Anticipating Alternative History

What if?  Powerful words turned into fictionalized accounts of history can be so much fun.  Thomas Mallon, author of Watergate, his reimagining of the famous debacle that brought down Nixon’s presidency, offers a list of alternate history in fiction in his essay for The New Yorker – Never Happened.

My favorite includes Monica Ali’s An Untold Story, imagining Princess Diana faked her own death, started life over as Lydia Snaresbrook,  and created a new life in a Midwestern American town, appropriately  named Kensington.  Stephen King’s 11/22/63 also captured my attention when he used time travel to prevent the assassination of John F. Kennedy.

Now Curtis Sittenfeld, author of American Wife which channelled First Lady Laura Bush,  creates a life for Hilary Rodham as if she had never married Bill Clinton.


Publication date is set for 2019 – we will have to wait for this thriller.


Doctor Sleep

9781476727653_p0_v5_s260x420Never having read The Shining, and satisfied from the movie trailers with a Unknowndemonic Jack Nicholson that it was too scary for me, I was surprised by the easy flow of Stephen King’s sequel, Doctor Sleep.  Yes, it is scary, as you would expect from this prolific author of horror tales, but the story of a grown-up Danny Torrence with a special gift for reading minds and moving furniture was gripping and did not give me nightmares, as I’d expected.

Still fighting his personal demons, Danny is working hard at beating his alcoholic tendency while using his special gifts to ease the passing of dying patients at a hospice.  He connects telepathically to a young girl, Abra, who also has the powerful “shining,” and together they battle the True Knot, a group of sadistic villains – part zombie, part vampire, all evil – who roam the earth killing children to suck the essence out of them to sustain their own lives.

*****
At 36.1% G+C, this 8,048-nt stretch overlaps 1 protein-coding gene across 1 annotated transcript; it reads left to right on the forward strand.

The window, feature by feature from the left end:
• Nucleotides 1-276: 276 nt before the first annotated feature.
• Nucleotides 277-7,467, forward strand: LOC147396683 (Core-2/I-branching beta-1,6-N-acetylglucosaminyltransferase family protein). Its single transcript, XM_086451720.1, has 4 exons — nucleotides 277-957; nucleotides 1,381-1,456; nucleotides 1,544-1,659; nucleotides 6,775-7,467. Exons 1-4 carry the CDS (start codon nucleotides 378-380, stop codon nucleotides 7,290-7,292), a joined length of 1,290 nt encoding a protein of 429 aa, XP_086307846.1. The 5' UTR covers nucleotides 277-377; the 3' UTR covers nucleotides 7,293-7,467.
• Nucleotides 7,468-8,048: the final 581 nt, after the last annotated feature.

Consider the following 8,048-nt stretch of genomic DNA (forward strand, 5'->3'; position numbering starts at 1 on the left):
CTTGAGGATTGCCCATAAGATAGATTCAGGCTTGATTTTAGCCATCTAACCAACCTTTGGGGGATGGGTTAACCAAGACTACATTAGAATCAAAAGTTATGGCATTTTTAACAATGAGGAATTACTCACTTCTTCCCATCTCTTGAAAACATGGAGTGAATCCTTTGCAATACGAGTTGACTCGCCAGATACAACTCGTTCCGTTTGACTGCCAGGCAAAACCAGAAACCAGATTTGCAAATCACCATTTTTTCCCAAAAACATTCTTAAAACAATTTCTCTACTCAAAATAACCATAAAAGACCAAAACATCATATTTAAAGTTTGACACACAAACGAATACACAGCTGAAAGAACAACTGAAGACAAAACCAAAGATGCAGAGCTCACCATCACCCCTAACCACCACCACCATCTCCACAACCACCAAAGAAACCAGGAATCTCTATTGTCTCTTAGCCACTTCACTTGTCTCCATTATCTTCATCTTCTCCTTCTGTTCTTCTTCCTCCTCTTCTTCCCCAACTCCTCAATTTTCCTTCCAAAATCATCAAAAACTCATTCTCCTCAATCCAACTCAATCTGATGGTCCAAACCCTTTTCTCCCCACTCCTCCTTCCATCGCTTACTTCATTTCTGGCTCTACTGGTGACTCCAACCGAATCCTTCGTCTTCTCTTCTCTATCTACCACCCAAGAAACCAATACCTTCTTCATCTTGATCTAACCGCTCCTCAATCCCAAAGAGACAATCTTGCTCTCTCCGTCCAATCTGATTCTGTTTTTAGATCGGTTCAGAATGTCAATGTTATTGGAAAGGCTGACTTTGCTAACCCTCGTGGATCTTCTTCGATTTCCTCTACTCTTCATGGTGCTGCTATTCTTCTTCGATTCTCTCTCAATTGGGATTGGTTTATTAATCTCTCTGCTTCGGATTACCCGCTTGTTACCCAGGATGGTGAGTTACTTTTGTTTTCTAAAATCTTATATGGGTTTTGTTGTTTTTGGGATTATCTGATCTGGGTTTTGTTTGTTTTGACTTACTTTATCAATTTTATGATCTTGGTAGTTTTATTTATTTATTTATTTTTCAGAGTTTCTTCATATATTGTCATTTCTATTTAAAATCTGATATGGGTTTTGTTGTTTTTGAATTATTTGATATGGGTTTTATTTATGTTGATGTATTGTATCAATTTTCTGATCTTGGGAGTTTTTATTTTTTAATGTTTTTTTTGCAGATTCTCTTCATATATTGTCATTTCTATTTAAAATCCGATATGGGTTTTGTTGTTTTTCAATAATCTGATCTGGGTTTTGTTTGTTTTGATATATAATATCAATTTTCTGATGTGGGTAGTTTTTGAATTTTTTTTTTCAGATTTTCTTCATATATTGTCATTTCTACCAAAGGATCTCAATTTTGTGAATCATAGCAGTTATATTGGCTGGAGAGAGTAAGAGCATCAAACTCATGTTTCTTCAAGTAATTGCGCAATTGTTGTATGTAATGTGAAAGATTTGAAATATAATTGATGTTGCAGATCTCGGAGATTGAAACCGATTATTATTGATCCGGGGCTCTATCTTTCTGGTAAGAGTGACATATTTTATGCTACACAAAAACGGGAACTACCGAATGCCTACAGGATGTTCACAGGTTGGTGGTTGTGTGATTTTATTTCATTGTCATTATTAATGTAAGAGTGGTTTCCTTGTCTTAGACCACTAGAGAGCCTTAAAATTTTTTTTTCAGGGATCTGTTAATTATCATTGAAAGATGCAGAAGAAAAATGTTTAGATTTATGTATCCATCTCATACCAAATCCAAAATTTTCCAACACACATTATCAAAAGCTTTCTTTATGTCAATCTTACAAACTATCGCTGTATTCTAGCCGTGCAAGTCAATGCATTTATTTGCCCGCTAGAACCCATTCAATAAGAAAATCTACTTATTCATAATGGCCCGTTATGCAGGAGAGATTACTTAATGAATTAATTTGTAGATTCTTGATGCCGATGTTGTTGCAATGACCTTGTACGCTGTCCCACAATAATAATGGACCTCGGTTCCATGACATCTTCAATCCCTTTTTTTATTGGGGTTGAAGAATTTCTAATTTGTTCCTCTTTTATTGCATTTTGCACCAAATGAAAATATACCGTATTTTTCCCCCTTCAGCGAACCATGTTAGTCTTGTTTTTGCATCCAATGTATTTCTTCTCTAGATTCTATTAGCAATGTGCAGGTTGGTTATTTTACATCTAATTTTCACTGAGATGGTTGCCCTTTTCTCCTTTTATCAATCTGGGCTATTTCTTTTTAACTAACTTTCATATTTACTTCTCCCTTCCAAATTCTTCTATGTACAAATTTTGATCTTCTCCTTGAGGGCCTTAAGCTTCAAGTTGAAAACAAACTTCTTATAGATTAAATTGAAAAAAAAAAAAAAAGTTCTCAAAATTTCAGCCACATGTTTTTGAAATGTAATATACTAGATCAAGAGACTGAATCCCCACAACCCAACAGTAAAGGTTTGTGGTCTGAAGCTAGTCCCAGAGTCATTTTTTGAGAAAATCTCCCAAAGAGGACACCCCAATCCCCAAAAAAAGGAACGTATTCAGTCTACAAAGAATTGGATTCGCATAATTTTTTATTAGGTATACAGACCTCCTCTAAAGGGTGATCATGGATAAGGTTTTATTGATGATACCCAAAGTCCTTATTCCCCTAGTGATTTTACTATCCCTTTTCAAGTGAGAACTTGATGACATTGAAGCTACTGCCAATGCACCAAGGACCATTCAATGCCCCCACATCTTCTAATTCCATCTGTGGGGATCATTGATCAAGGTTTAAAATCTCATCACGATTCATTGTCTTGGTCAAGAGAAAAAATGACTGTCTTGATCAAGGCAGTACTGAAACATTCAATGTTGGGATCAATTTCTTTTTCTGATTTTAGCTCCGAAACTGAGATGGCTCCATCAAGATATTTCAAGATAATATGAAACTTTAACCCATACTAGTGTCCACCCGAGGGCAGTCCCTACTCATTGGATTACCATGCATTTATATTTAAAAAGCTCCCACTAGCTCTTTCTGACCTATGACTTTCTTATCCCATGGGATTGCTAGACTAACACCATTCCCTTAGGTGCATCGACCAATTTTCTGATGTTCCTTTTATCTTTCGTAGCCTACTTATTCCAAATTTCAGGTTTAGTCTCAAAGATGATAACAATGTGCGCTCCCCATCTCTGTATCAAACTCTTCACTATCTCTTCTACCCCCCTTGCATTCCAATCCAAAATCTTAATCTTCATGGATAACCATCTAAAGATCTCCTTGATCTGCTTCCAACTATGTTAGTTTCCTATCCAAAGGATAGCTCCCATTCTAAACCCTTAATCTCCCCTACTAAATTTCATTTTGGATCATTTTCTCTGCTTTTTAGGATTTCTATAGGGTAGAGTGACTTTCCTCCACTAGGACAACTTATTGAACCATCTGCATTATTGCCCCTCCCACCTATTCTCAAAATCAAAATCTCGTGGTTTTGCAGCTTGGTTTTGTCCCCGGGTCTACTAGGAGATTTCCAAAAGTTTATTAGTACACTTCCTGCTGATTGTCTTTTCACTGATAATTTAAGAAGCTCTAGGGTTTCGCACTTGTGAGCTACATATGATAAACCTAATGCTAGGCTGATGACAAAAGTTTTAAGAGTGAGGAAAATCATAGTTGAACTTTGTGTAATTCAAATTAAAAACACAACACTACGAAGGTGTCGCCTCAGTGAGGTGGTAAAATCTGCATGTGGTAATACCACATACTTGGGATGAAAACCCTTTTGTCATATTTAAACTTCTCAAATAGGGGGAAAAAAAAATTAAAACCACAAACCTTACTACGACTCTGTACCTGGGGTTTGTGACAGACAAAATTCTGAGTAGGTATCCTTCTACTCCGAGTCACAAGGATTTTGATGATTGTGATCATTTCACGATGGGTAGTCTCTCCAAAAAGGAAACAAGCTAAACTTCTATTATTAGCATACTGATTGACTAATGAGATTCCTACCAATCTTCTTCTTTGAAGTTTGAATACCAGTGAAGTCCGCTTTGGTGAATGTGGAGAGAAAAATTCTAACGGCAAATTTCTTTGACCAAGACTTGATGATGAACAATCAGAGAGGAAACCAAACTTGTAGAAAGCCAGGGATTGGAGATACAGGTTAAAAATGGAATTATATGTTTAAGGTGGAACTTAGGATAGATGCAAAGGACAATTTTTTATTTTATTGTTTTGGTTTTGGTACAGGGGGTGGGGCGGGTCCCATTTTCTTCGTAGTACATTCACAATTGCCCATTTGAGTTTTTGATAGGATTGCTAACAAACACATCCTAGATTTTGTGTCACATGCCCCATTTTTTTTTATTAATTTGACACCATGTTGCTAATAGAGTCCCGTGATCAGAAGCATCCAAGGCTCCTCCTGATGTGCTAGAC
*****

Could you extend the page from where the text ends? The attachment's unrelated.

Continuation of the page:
Although a few scenes have bloody battles, the narrative focuses on the good vs evil theme, as well as the inner strength to overcome personal weaknesses and a debilitating past.  Stephen King tells a good tale, and possibly his books are not as gory as the movie versions that concentrate on the sensational rather than the psychological sensibilities he seems to favor in his writing.  Despite my trepidation, I enjoyed the book.  That said, it will probably be a long while before I read another horror-driven tale.

The Chronicles of Harris Burdick

Using picture prompts to stimulate writing is a popular device for teachers and creative writing professors, and Chris Van Allsburg’s 1984 The Mysteries of Harris Burdick has long been used to stimulate ideas.  In The Chronicles of Harris Burdick, 14 famous authors attach Van Allsburg’s curious black and white pictures with their own interpretations.

Famous for The Polar Express and Jumanji, among others, Van Allsburg’s books artistically combine his vision with his own stories, but the pictures in Harris Burdick stood alone, with only mysterious captions for each picture – until “The Chronicles” appeared.  With help from Gregory Maguire (author of Wicked), Kate Di Camillo (“Tales of Despereaux”), Jules Ffiefer, and  other recognizable names, including Stephen King and his wife, Tabitha, the pictures now are connected to stories – some funny (“Under the Rug”), some disturbing (“Uninvited Guests”), most with strange messages to explain the picture and the caption.  Think the brothers Grimm tales before they were homogenized.